CO-DEPENDENCY

Co-dependency is a learned behavior that can be passed down from one generation to another. It is an emotional and behavioral condition that affects an individual’s ability to have a healthy, mutually satisfying relationship. It is also known as “relationship addiction” because people with codependency often form or maintain relationships that are one-sided, emotionally destructive and/or abusive. The disorder was first identified about ten years ago as the result of years of studying interpersonal relationships in families of alcoholics. Co-dependent behavior is learned by watching and imitating other family members who display this type of behavior.

Who Does Co-dependency Affect?

Co-dependency often affects a spouse, a parent, sibling, friend, or co-worker of a person afflicted with alcohol or drug dependence. Originally, co-dependent was a term used to describe partners in chemical dependency, persons living with, or in a relationship with an addicted person. Similar patterns have been seen in people in relationships with chronically or mentally ill individuals. Today, however, the term has broadened to describe any co-dependent person from any dysfunctional family.

What is a Dysfunctional Family and How Does it Lead to Co-dependency?

A dysfunctional family is one in which members suffer from fear, anger, pain, or shame that is ignored or denied. Underlying problems may include any of the following:

  • An addiction by a family member to drugs, alcohol, relationships, work, food, sex, or gambling.
  • The existence of physical, emotional, or sexual abuse.
  • The presence of a family member suffering from a chronic mental or physical illness.

Dysfunctional families do not acknowledge that problems exist. They don’t talk about them or confront them. As a result, family members learn to repress emotions and disregard their own needs. They become “survivors.” They develop behaviors that help them deny, ignore, or avoid difficult emotions. They detach themselves. They don’t talk. They don’t touch. They don’t confront. They don’t feel. They don’t trust. The identity and emotional development of the members of a dysfunctional family are often inhibited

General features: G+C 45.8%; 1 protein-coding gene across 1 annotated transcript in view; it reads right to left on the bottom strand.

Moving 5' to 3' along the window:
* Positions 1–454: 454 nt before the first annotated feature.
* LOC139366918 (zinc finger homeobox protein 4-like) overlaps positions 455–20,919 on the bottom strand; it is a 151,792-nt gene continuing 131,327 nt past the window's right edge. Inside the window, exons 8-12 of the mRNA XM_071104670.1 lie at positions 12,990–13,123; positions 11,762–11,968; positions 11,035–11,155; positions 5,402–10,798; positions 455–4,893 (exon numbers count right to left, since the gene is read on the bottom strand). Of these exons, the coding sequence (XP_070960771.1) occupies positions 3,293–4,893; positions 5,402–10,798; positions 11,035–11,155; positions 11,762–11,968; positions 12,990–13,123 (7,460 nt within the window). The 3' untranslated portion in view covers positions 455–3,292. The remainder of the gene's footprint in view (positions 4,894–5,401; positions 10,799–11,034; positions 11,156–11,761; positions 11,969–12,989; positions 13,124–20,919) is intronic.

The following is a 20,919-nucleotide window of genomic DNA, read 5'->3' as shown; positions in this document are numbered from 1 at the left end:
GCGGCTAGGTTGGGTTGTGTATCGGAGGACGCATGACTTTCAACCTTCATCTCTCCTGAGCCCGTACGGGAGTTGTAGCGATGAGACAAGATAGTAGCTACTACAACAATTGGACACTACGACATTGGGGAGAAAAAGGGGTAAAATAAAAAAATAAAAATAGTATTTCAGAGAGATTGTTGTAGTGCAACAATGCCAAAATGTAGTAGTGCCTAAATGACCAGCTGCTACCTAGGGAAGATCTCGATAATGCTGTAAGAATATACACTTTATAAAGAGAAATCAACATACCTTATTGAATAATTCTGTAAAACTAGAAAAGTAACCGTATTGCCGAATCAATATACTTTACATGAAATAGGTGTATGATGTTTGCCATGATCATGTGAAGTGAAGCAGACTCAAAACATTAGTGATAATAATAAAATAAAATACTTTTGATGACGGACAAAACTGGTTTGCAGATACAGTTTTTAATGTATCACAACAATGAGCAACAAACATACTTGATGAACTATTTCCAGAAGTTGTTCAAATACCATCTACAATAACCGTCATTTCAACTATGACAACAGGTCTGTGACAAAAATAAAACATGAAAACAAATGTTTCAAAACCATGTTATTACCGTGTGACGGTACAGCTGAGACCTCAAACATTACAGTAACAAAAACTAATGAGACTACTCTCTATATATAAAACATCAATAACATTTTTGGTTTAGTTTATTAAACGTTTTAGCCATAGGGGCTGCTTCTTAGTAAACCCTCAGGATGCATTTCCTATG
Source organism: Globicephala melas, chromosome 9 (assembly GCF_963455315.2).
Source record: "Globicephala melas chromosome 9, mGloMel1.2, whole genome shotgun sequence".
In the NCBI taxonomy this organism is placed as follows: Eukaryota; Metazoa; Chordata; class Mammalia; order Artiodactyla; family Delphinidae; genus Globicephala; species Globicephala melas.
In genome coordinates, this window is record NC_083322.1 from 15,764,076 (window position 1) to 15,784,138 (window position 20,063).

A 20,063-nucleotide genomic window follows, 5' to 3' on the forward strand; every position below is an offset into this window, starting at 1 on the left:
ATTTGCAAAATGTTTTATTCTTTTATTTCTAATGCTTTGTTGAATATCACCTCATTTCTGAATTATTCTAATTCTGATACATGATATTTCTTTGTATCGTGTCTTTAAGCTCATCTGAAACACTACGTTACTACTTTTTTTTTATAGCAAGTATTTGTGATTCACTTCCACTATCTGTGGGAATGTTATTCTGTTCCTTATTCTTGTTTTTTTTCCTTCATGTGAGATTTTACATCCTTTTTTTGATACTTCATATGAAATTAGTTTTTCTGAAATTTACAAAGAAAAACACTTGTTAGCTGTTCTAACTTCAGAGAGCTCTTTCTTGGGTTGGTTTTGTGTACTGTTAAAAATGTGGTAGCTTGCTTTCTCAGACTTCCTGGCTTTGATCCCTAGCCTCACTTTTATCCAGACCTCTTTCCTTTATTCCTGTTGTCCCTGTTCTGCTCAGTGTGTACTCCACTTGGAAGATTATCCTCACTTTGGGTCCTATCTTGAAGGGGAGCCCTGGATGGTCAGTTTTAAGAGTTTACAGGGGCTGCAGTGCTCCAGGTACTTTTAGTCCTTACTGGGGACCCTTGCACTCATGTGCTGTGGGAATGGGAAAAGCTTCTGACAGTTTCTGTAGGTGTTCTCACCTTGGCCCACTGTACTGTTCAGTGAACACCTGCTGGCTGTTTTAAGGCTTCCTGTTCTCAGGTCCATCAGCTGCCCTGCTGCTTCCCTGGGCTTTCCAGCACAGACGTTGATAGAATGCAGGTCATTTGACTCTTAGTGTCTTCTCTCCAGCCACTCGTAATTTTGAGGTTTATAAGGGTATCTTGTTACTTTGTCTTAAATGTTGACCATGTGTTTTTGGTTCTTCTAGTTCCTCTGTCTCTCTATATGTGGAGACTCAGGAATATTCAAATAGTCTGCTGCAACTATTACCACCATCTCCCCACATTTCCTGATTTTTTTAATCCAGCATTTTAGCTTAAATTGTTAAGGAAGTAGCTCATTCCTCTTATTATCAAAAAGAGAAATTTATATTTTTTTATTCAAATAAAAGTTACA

Attention and energy focus on the family member who is ill or addicted. The co-dependent person typically sacrifices his or her needs to take care of a person who is sick. When co-dependents place other people’s health, welfare and safety before their own, they can lose contact with their own needs, desires, and sense of self.

How Do Co-dependent People Behave?

Co-dependents have low self-esteem and look for anything outside of themselves to make them feel better. They find it hard to “be themselves.” Some try to feel better through alcohol, drugs or nicotine – and become addicted. Others may develop compulsive behaviors like workaholism, gambling, or indiscriminate sexual activity.

They have good intentions. They try to take care of a person who is experiencing difficulty, but the caretaking becomes compulsive and defeating. Co-dependents often take on a martyr’s role and become “benefactors” to an individual in need. A wife may cover for her alcoholic husband; a mother may make excuses for a truant child; or a father may “pull some strings” to keep his child from suffering the consequences of delinquent behavior.

The problem is that these repeated rescue attempts allow the needy individual to continue on a destructive course and to become even more dependent on the unhealthy caretaking of the “benefactor.” As this reliance increases, the co-dependent develops a sense of reward and satisfaction from “being needed.” When the caretaking becomes compulsive, the co-dependent feels choiceless and helpless in the relationship, but is unable to break away from the cycle of behavior that causes it. Co-dependents view themselves as victims and are attracted to that same weakness in the love and friendship relationships.

Characteristics of Co-dependent People Are:

  • An exaggerated sense of responsibility for the actions of others
  • A tendency to confuse love and pity, with the tendency to “love” people they can pity and rescue
  • A tendency to do more than their share, all of the time
  • A tendency to become hurt when people don’t recognize their efforts
  • An unhealthy dependence on relationships. The co-dependent will do anything to hold on to a relationship; to avoid the feeling of abandonment